As I have worked with students and clients over the years, I have noticed the persistent urge to run away from unpleasant or difficult thoughts and feelings. Now, I know in my years I have had those exact same experiences as well so I have compassion. What helped me was my dedication to the practice on a consistent basis. Unfortunately for some, the urge takes over and the meditation practice is dropped to be either picked up at a later time or never again. We cannot heal what needs to be healed if we cannot face it with patience, kindness and gentleness.
When we can learn how to be present to what we feel, to allow it to be there without our usual pull to escape, we can learn for these emotions. It can actually be the advent of awakening to our true self. Allow yourself to be touched by what arises and make a determination that you will be kind and loving with yourself. Yes, it is a challenge but remember how we practice.
We start with settling in, we find our meditation object of the breath either at the nostrils, the chest or the belly, and focus here for awhile. Expand the awareness to the sensations of the body by doing a scan throughout. Notice what is here, is there tension, burning, stretching, throbbing or other types of sensations.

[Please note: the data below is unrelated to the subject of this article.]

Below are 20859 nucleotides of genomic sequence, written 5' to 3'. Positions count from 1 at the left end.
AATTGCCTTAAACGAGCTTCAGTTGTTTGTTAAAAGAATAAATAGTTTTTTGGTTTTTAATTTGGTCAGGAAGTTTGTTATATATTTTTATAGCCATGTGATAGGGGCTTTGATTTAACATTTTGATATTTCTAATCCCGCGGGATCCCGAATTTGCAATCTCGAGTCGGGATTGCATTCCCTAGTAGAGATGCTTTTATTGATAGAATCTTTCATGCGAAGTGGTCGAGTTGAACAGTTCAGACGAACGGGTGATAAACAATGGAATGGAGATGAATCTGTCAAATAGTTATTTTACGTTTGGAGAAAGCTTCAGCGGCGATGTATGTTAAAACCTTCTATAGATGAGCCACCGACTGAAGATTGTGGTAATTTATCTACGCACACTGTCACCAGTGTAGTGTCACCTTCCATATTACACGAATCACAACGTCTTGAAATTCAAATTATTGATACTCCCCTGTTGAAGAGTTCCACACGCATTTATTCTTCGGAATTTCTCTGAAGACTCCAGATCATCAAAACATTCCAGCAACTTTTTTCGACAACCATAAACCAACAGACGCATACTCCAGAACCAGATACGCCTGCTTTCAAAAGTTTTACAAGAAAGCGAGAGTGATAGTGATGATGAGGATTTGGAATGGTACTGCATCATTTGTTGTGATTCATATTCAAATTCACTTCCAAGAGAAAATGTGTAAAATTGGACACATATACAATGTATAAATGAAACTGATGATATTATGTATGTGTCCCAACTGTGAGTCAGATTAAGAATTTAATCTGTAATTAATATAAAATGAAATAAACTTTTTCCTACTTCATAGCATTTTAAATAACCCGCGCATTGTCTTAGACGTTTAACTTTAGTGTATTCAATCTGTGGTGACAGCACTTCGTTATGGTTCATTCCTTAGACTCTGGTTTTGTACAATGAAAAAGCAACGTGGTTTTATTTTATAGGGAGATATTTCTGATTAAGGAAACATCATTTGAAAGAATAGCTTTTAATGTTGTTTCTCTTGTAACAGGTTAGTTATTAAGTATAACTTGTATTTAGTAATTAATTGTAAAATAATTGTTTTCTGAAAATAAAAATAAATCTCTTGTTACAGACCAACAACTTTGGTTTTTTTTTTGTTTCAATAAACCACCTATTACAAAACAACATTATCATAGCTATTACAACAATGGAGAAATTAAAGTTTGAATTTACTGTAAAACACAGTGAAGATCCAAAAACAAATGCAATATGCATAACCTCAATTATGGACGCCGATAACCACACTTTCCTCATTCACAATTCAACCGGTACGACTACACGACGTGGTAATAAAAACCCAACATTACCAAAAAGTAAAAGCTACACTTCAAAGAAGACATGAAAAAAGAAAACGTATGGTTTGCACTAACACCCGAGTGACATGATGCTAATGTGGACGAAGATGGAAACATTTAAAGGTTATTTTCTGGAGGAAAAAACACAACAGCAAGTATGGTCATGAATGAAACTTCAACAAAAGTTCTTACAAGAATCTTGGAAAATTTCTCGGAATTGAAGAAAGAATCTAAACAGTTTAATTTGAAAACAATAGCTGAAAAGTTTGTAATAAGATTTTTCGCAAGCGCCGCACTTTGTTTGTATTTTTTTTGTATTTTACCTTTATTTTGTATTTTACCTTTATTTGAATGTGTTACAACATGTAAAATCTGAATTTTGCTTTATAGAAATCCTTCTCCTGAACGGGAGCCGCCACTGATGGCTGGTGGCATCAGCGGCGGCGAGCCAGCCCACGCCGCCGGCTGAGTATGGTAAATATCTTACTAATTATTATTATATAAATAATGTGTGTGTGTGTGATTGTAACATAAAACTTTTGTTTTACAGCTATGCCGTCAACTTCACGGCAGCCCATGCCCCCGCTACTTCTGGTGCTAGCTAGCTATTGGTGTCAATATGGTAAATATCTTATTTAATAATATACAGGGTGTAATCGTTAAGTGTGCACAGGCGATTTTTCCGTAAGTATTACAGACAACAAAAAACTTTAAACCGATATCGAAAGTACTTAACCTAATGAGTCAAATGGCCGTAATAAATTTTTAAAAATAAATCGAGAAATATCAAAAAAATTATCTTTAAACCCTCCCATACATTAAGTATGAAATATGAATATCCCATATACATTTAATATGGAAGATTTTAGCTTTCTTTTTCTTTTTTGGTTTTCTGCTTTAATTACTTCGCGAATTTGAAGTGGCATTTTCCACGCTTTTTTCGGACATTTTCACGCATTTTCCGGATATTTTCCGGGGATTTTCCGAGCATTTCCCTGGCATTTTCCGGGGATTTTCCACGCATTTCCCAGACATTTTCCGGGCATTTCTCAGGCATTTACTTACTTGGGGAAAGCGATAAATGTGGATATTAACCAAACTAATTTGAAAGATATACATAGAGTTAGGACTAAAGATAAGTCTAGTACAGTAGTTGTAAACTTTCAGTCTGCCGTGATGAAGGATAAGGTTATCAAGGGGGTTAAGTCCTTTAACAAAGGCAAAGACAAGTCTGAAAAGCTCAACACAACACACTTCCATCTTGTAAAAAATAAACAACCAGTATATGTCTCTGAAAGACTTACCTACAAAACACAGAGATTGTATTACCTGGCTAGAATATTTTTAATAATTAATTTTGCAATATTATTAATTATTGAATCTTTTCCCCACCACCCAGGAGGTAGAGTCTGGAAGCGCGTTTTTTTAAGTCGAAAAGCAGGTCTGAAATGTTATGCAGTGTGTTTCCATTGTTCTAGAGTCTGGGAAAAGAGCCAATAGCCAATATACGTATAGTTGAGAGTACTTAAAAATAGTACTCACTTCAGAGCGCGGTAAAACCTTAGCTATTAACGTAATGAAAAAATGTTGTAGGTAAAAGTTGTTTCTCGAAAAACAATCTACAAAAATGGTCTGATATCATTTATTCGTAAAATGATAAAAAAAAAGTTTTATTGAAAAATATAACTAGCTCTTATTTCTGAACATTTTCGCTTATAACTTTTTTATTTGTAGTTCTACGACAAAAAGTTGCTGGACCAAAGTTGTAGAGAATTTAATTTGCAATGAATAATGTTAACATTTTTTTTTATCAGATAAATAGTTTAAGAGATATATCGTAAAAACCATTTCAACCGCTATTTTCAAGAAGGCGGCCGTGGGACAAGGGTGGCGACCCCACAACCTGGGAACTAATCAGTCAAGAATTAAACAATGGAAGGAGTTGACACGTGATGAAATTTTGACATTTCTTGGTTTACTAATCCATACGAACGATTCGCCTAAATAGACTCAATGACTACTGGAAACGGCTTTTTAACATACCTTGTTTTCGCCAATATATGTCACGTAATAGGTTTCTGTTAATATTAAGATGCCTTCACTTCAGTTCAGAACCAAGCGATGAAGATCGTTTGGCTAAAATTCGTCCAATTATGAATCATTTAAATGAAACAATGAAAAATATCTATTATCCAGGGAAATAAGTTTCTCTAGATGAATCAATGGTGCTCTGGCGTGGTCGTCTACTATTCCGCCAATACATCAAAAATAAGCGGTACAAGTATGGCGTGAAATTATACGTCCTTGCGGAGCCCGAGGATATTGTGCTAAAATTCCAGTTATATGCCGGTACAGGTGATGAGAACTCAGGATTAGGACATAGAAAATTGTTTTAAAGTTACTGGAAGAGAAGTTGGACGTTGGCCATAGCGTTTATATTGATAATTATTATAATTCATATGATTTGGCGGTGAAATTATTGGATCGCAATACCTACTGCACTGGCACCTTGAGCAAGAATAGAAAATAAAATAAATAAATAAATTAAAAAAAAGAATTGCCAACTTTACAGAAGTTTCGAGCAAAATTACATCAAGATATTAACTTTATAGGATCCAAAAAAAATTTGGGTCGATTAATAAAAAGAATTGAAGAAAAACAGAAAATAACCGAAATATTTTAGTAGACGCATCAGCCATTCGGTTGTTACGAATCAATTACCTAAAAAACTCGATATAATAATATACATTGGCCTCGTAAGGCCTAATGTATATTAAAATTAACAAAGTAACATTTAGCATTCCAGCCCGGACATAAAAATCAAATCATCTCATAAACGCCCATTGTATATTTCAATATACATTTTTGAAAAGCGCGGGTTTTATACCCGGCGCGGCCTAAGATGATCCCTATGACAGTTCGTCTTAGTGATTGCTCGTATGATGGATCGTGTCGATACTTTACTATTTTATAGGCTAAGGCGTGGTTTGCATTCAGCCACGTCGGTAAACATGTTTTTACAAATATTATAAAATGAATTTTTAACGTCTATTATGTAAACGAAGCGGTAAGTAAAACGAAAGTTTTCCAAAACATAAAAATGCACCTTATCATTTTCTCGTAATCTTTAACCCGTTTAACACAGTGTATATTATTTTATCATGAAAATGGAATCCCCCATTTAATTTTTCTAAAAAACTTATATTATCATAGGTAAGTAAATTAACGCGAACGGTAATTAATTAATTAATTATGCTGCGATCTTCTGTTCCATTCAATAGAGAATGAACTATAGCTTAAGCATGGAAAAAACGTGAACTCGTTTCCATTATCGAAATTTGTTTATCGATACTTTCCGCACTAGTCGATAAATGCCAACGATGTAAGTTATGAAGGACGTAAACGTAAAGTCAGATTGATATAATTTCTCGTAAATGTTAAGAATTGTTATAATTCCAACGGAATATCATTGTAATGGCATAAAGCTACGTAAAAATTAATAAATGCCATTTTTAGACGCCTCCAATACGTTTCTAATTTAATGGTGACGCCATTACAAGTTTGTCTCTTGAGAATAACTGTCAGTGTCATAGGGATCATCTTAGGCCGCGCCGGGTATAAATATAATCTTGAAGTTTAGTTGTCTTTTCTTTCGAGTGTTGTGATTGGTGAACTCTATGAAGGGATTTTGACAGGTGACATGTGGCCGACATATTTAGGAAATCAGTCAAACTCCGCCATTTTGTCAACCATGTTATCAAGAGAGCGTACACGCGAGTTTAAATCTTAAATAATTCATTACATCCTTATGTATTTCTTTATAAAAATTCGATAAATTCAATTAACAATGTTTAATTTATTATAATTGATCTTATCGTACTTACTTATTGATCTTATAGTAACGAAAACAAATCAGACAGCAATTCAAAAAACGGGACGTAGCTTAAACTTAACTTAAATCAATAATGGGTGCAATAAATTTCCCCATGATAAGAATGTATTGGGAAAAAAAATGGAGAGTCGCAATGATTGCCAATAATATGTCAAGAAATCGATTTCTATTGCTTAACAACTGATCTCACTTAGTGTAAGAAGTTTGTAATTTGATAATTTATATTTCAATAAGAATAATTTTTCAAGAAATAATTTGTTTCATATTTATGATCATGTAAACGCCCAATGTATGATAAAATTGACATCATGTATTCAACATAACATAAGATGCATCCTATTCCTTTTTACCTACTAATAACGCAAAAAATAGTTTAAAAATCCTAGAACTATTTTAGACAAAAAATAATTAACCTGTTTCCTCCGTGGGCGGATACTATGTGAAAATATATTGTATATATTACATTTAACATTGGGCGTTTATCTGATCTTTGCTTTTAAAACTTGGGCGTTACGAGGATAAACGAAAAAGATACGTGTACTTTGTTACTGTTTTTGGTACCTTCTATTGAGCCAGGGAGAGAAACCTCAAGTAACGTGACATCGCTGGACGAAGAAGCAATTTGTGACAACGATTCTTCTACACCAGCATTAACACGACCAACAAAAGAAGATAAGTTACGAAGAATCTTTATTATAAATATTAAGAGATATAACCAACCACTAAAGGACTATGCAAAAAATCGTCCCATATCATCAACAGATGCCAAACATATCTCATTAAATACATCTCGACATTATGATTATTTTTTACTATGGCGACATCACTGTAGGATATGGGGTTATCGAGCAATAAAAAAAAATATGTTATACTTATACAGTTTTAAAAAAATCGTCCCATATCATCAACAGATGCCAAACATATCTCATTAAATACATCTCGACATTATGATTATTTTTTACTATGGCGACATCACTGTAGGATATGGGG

Next notice thoughts, allow them to be and then let them float on a cloud as we have done before. As emotions arise, notice those too. “Hello, old friend,” we can say and then find the home of the emotion in the body and what it feels like there, i.e. tightness in the chest, rapid pulse, etc.
Let me reiterate the need for a consistent practice. This weekend I have been attending an online retreat with Shambhala Mountain Center. The topic was “The Healing Buddha” which is considered the “Medicine Buddha” and is seen in images as a blue Buddha. The instructor was a Doctor of Tibetan Medicine. I have been loosely practicing several months based on a little bit of knowledge I had. We were instructed in depth on how to do the practice. It was emphasized that if you are new to the practice, that you focus on consistency and the deepening of your practice. Stabilizing the mind is key to success.
And, so I suggest the same to you. Be consistent in your practice even if it is a mere five minutes a day. Then add on a minute or two when you feel you can do so. Try doing it without an app or with other guided tracks to see how you fair. Remember it is a practice and so you have to do just that, practice.
Here’s Sharon’s practice for today. Next week we will be focusing on my favorite practice, Loving-Kindness and also Compassion.
Let me know how this past week went for you with each practice that I posted. The same with our coming week. You can join me in my mindfulness classes or if you would you like personal meditation instruction, I am happy to assist you through these practices. Contact me.
Recommended reading for Week Three of the Challenge is pages 112 – 122 and pages 137– 144 in the second edition of the book, “Real Happiness”.